Game * Night School Studio * Oh No, Teens * 2016


Teenagers. Ugh. They’re the worst, am I right? Yeah, I’m right. Nobody likes teenagers, especially not other teenagers. I try not to dwell on my own past as a teen boy in the 90’s. It’s all a vague, hormonal, greasy blur, but I do have some solid recollections of being an awkward, angsty, try-hard and simultaneously recognizing myself for being those things. Self-awareness was no match for teen angst is what I’m saying. This is why I tend to avoid teen fiction, by which I mean the kind of story that really delves into the dramatic interplay between teenage protagonists, not fiction geared to appeal to teens. Honest appraisals of adolescent relationships are inherently awkward, and I do not do well with depictions of awkwardness. That’s like my entire life, I have no interest in watching fictional characters act the same stupid way I do in reality, you know? This is the primary reason I avoid games like Life is Strange and Oxenfree. It’s hard to write about teenagers in a compelling manner than isn’t just a nonstop cringe machine.

Well, I made a mistake in my assumptions, because Oxenfree isn’t about that. Oh sure, there’s teen drama there if you want it. The protagonist is a teenage girl named Alexandra (excellent name) who is on her way to a basic-ass bonfire – the exact same kind you went to as a teen, complete with cheap beer, super-important conversations in the dark, and that one drunk jackass who starts jumping over the fire – with a handful of friends. The only difference between the situation in Oxenfree and every single teen bonfire you’ve ever been to is that Alex and her friends are going to an island, and there’s only five of them. For an overnight party five people is a bust, and the characters are there to grumble about it. In addition to Alex, the other people at this bonfire are Jonas, Alex’s new step-brother, Ren, Alex’s best friend, Nona, a quiet oddball Ren is into, and Clarissa, the bitchy one. This is not a close-knit band of besties here, which of course adds spice to the old drama stew, but before moving on I would like to heap praise on Oxenfree for a very important reason. It’s a rare instance of a story having a teenage girl for a protagonist that doesn’t have anything to do with a romantic interest. She’s not at this party for a hookup, she’s here to get to know her new stepbrother and hang out with some friends.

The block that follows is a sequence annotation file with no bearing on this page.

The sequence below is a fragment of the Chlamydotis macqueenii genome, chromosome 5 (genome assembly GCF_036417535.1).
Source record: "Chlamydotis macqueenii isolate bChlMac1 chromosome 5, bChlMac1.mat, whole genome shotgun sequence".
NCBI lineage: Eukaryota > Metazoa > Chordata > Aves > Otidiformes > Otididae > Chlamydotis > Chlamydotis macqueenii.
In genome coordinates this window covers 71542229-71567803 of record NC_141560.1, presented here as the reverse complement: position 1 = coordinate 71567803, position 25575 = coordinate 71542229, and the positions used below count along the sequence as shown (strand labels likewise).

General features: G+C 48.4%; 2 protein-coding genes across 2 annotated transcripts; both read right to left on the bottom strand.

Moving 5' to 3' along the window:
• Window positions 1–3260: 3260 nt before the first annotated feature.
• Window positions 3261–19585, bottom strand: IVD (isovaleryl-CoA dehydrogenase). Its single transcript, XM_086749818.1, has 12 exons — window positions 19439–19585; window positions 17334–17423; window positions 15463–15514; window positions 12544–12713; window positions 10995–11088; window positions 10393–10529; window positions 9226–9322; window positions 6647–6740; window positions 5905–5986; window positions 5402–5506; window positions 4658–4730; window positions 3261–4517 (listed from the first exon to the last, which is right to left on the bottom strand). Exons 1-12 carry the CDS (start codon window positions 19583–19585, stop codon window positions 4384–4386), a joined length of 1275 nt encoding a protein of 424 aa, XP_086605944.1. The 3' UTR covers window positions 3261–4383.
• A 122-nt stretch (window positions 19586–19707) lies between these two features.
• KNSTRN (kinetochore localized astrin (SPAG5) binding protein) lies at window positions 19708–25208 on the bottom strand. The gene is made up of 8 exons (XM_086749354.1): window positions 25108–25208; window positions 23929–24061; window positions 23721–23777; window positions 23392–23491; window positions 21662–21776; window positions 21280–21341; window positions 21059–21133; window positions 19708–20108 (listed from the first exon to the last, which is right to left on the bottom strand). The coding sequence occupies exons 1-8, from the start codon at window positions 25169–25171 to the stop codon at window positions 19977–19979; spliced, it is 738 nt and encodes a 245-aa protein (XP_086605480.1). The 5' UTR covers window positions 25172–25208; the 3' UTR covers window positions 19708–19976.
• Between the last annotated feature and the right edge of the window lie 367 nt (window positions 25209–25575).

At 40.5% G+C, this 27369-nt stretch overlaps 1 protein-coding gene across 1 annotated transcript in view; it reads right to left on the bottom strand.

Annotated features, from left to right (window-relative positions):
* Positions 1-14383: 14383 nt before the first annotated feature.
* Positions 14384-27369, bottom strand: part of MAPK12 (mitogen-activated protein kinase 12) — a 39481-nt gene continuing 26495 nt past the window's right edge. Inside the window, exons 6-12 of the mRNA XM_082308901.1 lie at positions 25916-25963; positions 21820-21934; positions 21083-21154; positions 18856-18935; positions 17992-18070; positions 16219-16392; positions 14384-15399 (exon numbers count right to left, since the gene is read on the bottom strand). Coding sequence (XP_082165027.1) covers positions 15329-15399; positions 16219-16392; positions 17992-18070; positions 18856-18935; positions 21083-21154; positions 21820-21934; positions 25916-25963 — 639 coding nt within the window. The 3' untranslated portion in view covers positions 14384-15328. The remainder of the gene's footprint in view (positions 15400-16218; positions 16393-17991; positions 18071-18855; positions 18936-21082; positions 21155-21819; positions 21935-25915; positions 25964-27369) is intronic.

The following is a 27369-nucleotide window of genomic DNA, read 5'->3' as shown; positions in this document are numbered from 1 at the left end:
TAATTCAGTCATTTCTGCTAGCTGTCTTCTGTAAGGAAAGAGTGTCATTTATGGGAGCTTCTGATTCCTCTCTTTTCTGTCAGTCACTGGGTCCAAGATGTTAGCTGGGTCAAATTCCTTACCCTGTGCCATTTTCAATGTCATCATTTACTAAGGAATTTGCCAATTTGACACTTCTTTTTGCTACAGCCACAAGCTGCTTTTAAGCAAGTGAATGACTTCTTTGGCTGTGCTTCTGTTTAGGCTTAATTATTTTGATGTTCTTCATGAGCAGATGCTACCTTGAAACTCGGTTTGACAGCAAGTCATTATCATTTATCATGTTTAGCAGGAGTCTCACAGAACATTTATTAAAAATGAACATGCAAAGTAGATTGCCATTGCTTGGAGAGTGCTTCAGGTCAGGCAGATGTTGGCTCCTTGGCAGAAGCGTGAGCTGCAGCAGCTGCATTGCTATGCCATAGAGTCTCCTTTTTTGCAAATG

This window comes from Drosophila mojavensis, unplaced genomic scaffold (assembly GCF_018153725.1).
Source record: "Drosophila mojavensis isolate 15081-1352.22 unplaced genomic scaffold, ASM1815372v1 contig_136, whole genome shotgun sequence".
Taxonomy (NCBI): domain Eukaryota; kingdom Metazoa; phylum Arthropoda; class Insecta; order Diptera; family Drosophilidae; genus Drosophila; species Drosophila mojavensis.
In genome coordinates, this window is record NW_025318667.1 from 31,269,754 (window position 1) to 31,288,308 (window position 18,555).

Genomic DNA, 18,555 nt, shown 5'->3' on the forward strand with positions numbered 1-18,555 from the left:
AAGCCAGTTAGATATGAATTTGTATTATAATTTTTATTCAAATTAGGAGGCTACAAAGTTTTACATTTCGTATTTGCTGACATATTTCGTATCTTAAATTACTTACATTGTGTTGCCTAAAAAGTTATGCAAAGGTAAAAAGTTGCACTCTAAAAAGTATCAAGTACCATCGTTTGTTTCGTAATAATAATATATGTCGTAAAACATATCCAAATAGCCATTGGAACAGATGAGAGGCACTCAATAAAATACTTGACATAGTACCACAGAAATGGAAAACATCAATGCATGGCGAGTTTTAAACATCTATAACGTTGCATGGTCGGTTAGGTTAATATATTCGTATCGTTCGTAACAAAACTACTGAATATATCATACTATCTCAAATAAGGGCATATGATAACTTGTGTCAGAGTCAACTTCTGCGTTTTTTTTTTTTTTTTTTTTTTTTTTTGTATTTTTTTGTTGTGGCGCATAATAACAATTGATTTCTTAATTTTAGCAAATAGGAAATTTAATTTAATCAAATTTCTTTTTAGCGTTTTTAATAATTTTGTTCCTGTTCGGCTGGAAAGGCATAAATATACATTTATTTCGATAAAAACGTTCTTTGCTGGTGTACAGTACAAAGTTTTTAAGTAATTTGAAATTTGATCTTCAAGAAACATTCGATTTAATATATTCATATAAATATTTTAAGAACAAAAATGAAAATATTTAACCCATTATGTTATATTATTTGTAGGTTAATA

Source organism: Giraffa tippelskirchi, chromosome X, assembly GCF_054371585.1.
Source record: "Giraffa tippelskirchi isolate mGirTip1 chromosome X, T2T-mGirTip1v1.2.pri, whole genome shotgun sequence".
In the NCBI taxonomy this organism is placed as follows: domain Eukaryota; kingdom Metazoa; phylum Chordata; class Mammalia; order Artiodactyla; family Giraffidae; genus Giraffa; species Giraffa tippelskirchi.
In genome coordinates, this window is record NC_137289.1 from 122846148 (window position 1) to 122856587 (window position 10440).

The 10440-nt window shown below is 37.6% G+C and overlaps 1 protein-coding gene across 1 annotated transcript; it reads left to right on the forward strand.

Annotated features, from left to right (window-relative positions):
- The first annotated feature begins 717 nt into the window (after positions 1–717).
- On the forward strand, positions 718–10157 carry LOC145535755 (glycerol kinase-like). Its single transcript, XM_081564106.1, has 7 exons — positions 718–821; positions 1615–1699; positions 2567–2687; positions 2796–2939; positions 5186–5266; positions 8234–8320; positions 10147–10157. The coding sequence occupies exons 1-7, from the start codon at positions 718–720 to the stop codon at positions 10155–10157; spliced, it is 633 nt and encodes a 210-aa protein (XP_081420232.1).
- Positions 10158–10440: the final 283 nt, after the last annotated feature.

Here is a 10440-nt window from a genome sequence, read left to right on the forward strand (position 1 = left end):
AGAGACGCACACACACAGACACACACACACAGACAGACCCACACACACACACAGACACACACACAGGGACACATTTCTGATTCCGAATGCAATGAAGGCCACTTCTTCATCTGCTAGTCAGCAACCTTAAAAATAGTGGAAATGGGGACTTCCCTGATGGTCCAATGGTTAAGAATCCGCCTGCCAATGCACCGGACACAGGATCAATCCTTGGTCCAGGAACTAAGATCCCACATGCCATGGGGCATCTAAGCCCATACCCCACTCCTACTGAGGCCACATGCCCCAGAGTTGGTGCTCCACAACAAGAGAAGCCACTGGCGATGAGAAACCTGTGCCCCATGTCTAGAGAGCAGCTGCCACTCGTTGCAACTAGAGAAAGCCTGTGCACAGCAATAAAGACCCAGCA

Ah, bonfires. You know what I don’t miss? Bonfires.

The game itself is pretty much a dialogue simulator. It’s a slow paced game with a focus on story, so if that doesn’t appeal to you, look elsewhere. Lucky for Oxenfree, the dialogue is fairly well done and succeeds in avoiding a “fellow kids” vibe. I played Alex as close to my own personality as possible, which is to say despite a good deal of sarcasm and cynicism I generally try and get along with others (I will note that I’m not accounting for teenage me here). The opening scene of the game is used for getting to know your friends, but Oxenfree doesn’t take too long to get things moving. The island is deserted except for you five – it’s the off-season and nobody lives there any more – and really, you’re not supposed to be there. Whatever, though, you’re just doing some harmless teenage drinking. Your friends aren’t the idiot vandal type, and if there’s one knock against the game it’s that the characters are a touch too mature for their age. That’s fine with me. I don’t need unexplained mood swings, awkward cursing, and meandering improv bits that go nowhere to get the real teen experience. I remember.

Once Oxenfree establishes its characters, and more specifically grounds Alex as a real person in a real place, the game shifts into its true purpose, which is to creep you the fuck out. The way the game goes about this is by introducing the other major mechanic besides walking and talking. Alex has brought along a radio. Like an actual, over-the-air, portable radio. For the purpose of listening to the radio. Teenagers in 2016 using a portable radio is probably the least-believable thing of the entire story, but go with it. The idea is that on this island there’s a cave, and if you go to this cave and fiddle with the radio dial, you can get weird, phantom broadcasts. Well, Alex brings her radio and sure enough, she picks up said creepy broadcasts. And then, well, shit goes sideways.